Italian brewer and entrepreneur Alex Liberati is thinking huge with his eponymous new Denver brewery and restaurant. The operatic-sounding Liberati “Osteria and Oenobeers” opened earlier this week on Curtis Park’s Champa Street. It’s set across 12,000 square feet inside the former Golden Bell Press building, but the empire-sized space spreads to nearly 10,000 more square feet on a fountain-springing patio, followed by 40 American-sized parking spots on the neighboring lot.
Big, too, in spirit, Liberati is billing itself as the first “oenobeer” brewery in the world, which is a term coined by the owner to mean beer made with wine. Before choosing the middle of America for this Italian grape beer bar and Roman food destination, Alex Liberati searched the world over for a landing spot, starting in Singapore but ending up in Denver with a near city block. Along the way, he also had an associate document the process and write a book.
From “Liberati Osteria & Oenobeers, a Little History:” First, they go to Singapore [...] They live in a hotel room for six months. Francesco and Alex don’t have a chalkboard, so they write their ideas on the windows. [...] They have Plan B: go to Hong Kong. Plan C: go to Australia. Plan D: go back to Italy. [...] After six months, they conclude it won’t really work in Singapore and they decide to move again. Francesco returns to Italy. It has been an intense six months cooped up in a hotel room. Alex leaves for the U.S.
Behind the grand marble and wood bar are 27 wine-beer taps and a dozen or so more handles for batched Italian cocktails — MiTos, Americanos, spritzes, Bellinis. To comply with American tax law, the oenobeers are made with grain, hops, yeast, and water and up to 49 percent fermented grapes or juice. The jammiest of them is a Verba Volant made from 49 percent Malbec.
Chefs Marta Biasotti, Federica Ansani, and Brad Buchman make all of Liberati’s bread and pasta in-house. As for their dinner dishes, many start traditional but veer off — a couscous crusted cannoli stuffed with savory sea bass and monkfish or a “lasagna” ravioli with ragú on the inside. For lunch and the bar menu, Biasotti has created a comforting sampietrini pizza pocket stuffed with cod or eggplant parmesan or stewed beef.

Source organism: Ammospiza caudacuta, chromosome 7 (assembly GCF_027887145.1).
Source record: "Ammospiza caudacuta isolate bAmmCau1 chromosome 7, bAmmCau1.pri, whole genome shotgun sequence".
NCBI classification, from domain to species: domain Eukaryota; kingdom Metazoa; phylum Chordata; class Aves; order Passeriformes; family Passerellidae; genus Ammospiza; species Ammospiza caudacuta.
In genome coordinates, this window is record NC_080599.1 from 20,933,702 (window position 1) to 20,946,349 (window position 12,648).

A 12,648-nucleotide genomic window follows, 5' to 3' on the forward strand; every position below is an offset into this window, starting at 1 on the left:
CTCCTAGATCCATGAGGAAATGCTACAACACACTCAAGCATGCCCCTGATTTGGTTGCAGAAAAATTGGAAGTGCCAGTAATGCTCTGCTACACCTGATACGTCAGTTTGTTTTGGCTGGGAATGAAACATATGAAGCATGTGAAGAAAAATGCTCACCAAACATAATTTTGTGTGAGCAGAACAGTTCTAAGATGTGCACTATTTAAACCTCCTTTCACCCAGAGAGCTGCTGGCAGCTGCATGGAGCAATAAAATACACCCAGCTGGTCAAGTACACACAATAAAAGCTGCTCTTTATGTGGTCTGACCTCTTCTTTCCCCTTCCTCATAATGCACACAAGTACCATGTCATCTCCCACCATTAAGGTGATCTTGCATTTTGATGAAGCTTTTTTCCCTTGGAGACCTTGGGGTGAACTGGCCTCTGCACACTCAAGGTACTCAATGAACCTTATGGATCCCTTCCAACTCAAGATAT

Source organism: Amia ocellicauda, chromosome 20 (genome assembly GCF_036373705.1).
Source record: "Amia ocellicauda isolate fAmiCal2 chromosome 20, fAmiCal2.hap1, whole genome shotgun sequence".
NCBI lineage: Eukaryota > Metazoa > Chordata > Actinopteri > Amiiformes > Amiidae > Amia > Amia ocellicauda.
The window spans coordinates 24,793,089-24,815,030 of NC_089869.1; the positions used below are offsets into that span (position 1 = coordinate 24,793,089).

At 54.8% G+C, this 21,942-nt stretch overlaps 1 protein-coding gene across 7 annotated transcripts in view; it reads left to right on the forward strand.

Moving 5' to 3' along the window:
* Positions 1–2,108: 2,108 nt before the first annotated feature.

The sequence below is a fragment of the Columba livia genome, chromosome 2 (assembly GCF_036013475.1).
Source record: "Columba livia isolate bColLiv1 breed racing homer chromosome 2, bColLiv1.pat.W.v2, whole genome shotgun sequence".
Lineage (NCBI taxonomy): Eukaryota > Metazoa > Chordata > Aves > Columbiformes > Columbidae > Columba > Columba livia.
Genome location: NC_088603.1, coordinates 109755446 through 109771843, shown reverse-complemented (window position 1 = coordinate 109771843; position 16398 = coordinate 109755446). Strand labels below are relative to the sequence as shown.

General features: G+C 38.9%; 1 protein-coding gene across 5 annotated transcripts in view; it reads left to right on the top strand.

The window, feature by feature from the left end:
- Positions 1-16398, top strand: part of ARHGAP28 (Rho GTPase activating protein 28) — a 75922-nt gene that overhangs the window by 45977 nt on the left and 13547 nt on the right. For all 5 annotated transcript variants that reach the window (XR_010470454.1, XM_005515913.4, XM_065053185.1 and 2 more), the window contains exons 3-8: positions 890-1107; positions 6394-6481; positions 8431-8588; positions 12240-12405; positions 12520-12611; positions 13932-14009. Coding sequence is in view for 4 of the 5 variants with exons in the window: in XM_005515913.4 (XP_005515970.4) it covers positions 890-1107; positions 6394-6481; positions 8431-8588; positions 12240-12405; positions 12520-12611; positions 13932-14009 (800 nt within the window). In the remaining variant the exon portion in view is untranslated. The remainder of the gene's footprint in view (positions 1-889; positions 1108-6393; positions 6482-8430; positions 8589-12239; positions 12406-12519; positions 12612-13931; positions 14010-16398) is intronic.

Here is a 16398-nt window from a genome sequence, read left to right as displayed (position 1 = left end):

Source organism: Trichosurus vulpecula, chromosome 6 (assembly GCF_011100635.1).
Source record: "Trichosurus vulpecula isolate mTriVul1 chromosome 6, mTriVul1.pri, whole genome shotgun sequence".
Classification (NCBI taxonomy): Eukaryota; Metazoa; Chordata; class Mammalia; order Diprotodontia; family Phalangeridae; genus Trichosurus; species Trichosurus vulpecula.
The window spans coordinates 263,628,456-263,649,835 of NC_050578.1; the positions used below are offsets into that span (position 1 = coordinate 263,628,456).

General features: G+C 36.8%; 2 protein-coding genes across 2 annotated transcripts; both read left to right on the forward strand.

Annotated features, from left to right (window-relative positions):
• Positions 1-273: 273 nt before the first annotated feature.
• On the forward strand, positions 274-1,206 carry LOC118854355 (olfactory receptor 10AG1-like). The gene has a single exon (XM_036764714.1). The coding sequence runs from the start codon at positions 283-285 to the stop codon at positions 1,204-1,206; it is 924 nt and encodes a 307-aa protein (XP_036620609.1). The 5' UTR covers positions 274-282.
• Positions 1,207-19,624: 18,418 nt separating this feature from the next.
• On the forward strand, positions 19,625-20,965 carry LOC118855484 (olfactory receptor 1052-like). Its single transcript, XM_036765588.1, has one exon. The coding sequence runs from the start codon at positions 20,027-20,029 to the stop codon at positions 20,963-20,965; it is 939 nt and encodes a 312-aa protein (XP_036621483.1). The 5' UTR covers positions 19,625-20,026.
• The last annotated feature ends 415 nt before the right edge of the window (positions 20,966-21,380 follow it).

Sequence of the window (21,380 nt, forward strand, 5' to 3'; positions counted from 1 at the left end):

Back when Liberati’s opening was first announced, the business plan included adjoining old-country shops. No word yet on those, but the restaurant’s industrial-scale kitchen is stocked for gelato service, salumi production, cheese making, and more.
The oversized building itself is still a blank canvas, somewhat. Inspired by the Italian Futurism movement of the early 20th Century, Liberati creative director Paul Vismara has created a handful of colorful posters for the dining room, and he plans to eventually fill the entire space. From the food presentation to the beer bottles and restaurant design, Futurist artwork seems to unify the project at large. And the philosophy might indicate what Liberati’s after, in Denver and beyond.
From that oenobeer book: The Italian Futurists were a movement of artists and thinkers who embraced the new, the unconventional and the modern. They took inspiration from the technological innovations like airplanes, trains, motorcycles, cars [...] These discoveries breathed new life into cities infecting the Futurists with an anticipatory look forward, a desire to uncover something new around the next corner.
Status: Liberati Osteria & Oenobeers is now open daily at 2403 Champa Street. The restaurant serves lunch and dinner from 11 a.m. to 10 p.m. and until midnight on weekends.